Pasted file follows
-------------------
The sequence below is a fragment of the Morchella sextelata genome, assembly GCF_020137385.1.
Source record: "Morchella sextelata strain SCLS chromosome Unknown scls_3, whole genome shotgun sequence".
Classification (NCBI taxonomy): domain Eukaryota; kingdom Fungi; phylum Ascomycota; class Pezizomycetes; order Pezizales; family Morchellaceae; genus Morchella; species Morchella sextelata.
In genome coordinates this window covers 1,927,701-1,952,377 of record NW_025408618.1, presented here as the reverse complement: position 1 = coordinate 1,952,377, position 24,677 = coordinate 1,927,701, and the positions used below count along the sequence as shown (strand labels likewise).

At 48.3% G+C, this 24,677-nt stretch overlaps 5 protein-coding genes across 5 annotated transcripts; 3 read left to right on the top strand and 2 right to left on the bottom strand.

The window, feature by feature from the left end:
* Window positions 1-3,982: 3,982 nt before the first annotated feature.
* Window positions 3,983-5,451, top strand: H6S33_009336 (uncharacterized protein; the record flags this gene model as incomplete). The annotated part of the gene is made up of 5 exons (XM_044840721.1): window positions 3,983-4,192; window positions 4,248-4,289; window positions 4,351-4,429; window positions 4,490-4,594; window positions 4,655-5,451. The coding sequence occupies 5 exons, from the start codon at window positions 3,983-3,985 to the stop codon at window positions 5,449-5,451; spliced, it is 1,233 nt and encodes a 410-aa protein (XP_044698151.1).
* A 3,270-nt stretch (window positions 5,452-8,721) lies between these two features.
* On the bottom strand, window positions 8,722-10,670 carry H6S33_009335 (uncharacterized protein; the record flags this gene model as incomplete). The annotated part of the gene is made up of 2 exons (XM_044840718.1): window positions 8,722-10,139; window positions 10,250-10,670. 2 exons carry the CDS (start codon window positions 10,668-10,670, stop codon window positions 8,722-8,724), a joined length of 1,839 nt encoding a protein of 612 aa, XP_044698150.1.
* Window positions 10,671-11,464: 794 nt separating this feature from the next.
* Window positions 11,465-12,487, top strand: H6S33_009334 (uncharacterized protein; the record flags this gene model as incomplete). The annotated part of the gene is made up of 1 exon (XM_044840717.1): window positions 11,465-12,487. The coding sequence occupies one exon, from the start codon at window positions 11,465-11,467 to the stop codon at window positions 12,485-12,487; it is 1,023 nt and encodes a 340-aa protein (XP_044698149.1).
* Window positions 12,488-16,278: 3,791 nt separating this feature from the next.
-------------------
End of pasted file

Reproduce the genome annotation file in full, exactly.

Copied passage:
The sequence below is a fragment of the Morchella sextelata genome, assembly GCF_020137385.1.
Source record: "Morchella sextelata strain SCLS chromosome Unknown scls_3, whole genome shotgun sequence".
Classification (NCBI taxonomy): domain Eukaryota; kingdom Fungi; phylum Ascomycota; class Pezizomycetes; order Pezizales; family Morchellaceae; genus Morchella; species Morchella sextelata.
In genome coordinates this window covers 1,927,701-1,952,377 of record NW_025408618.1, presented here as the reverse complement: position 1 = coordinate 1,952,377, position 24,677 = coordinate 1,927,701, and the positions used below count along the sequence as shown (strand labels likewise).

At 48.3% G+C, this 24,677-nt stretch overlaps 5 protein-coding genes across 5 annotated transcripts; 3 read left to right on the top strand and 2 right to left on the bottom strand.

The window, feature by feature from the left end:
* Window positions 1-3,982: 3,982 nt before the first annotated feature.
* Window positions 3,983-5,451, top strand: H6S33_009336 (uncharacterized protein; the record flags this gene model as incomplete). The annotated part of the gene is made up of 5 exons (XM_044840721.1): window positions 3,983-4,192; window positions 4,248-4,289; window positions 4,351-4,429; window positions 4,490-4,594; window positions 4,655-5,451. The coding sequence occupies 5 exons, from the start codon at window positions 3,983-3,985 to the stop codon at window positions 5,449-5,451; spliced, it is 1,233 nt and encodes a 410-aa protein (XP_044698151.1).
* A 3,270-nt stretch (window positions 5,452-8,721) lies between these two features.
* On the bottom strand, window positions 8,722-10,670 carry H6S33_009335 (uncharacterized protein; the record flags this gene model as incomplete). The annotated part of the gene is made up of 2 exons (XM_044840718.1): window positions 8,722-10,139; window positions 10,250-10,670. 2 exons carry the CDS (start codon window positions 10,668-10,670, stop codon window positions 8,722-8,724), a joined length of 1,839 nt encoding a protein of 612 aa, XP_044698150.1.
* Window positions 10,671-11,464: 794 nt separating this feature from the next.
* Window positions 11,465-12,487, top strand: H6S33_009334 (uncharacterized protein; the record flags this gene model as incomplete). The annotated part of the gene is made up of 1 exon (XM_044840717.1): window positions 11,465-12,487. The coding sequence occupies one exon, from the start codon at window positions 11,465-11,467 to the stop codon at window positions 12,485-12,487; it is 1,023 nt and encodes a 340-aa protein (XP_044698149.1).
* Window positions 12,488-16,278: 3,791 nt separating this feature from the next.